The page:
Children's Review: Wicked Lovely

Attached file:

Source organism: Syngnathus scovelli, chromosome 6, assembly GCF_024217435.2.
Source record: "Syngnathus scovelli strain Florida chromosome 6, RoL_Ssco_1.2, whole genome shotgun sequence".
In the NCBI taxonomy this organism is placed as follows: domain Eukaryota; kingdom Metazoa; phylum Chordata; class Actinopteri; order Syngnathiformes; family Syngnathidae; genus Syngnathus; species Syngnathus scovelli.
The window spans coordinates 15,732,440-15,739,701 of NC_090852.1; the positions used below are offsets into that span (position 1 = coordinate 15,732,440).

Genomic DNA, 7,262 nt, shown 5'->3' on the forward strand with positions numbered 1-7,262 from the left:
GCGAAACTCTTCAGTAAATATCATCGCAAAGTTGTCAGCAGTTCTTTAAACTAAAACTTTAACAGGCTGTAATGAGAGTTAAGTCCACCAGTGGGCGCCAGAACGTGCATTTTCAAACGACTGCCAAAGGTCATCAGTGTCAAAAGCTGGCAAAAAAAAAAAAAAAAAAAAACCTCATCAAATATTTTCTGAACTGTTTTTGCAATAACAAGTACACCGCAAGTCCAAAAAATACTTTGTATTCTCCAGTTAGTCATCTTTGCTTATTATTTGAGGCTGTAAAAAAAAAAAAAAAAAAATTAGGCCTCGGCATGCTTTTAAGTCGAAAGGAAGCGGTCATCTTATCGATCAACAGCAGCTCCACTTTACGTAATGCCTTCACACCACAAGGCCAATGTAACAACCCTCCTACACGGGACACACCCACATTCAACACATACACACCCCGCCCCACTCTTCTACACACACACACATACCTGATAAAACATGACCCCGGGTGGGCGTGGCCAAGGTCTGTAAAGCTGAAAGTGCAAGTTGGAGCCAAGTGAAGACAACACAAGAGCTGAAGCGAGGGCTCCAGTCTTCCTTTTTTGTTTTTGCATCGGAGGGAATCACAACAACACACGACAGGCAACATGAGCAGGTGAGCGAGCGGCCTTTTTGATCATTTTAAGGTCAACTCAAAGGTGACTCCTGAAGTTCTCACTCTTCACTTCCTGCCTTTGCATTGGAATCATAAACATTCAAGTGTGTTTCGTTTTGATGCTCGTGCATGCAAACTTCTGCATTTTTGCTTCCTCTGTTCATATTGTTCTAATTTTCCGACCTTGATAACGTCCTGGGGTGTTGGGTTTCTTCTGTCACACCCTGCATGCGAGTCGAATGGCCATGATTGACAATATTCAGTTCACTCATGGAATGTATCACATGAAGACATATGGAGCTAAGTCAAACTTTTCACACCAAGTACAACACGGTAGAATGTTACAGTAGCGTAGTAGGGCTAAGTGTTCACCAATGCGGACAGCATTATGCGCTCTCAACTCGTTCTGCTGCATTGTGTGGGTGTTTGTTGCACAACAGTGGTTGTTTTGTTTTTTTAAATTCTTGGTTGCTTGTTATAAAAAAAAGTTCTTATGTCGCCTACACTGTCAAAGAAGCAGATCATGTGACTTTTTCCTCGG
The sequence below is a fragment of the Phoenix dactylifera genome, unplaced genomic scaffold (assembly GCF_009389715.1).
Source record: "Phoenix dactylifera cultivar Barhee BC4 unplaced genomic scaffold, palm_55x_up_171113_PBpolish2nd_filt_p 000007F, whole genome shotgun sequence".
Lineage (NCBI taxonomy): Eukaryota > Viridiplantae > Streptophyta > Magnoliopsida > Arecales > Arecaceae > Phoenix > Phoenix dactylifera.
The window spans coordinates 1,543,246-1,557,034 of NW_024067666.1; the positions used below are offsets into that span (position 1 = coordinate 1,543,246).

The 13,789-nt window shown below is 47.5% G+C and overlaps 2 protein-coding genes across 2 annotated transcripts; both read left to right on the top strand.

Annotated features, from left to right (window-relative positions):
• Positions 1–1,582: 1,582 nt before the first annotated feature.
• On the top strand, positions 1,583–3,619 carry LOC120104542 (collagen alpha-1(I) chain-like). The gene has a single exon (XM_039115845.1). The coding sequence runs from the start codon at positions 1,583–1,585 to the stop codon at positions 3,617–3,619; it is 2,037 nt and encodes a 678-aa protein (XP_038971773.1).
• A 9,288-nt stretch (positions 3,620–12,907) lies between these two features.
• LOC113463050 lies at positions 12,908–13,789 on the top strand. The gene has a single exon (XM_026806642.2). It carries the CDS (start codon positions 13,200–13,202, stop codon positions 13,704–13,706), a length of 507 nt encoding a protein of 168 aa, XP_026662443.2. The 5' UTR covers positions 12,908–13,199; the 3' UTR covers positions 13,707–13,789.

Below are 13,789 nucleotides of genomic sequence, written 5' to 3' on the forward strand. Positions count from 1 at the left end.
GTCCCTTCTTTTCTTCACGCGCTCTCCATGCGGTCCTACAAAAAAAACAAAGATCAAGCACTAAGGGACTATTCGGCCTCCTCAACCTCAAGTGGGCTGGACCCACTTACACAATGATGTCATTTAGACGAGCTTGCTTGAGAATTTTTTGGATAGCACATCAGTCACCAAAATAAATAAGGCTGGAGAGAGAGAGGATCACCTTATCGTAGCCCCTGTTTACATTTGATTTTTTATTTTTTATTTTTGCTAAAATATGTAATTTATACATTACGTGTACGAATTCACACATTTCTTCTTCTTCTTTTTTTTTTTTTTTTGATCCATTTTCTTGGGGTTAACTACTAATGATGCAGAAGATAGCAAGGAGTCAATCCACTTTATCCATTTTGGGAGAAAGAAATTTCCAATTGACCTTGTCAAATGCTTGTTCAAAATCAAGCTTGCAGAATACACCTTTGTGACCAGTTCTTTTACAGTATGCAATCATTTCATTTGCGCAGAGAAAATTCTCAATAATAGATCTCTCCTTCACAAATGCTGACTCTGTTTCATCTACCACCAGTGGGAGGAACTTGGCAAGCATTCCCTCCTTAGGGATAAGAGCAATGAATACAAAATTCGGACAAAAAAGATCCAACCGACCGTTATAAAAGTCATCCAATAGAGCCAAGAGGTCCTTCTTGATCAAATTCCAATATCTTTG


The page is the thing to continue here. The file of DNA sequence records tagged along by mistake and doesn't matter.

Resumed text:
Marr's seductive first novel will undoubtedly draw comparisons to Stephenie Meyer's debut book, Twilight, due to the strong, intelligent high school girl at its center, who has a close male friend and experiences a magnetic pull toward an otherworldly, charismatic man. But there the similarity ends. Marr here creates a fully realized faerie realm with a mysterious hold over Aislinn, whose mother "died in childbirth." Gram, who raised Aislinn, has warned her about the evils of faeries since she was small. Like her mother and grandmother, the teen has the Sight, though she hides her gift. One day, an exceptionally powerful fairy, Keenan, begins to pursue Aislinn ("tan and too beautiful to touch . . .  he moved as if he were in charge of everyone and everything"), and all the boundaries that she thought kept her safe begin to break down. She seeks refuge in the train car that her friend Seth has converted into a home (steel weakens fairies), and confides in him. As Aislinn's and Seth's feelings for each other grow stronger, so do Keenan's efforts in pursuit of her. Keenan, the Summer King, is convinced that Aislinn is the queen for whom he has searched for centuries. If he is right, together they can restore balance to the faerie world--and the earth, whose environment is off-kilter because of the Winter Queen's undue concentration of power. Marr may not make much of a case for the environmental thread, but she does paint a tantalizing picture of the faerie world: the sensuous, vapid Summer Girls, the revelry of the Rath and Ruins club where the faeries congregate, and Donia, the Winter Girl who was so certain that she was the one meant to reign at Keenan's side. Aislinn's ability to straddle the real and faerie worlds is quite breathtaking, and readers will rapidly turn pages to see if she chooses the mortal Seth or the Summer King.--Jennifer M. Brown

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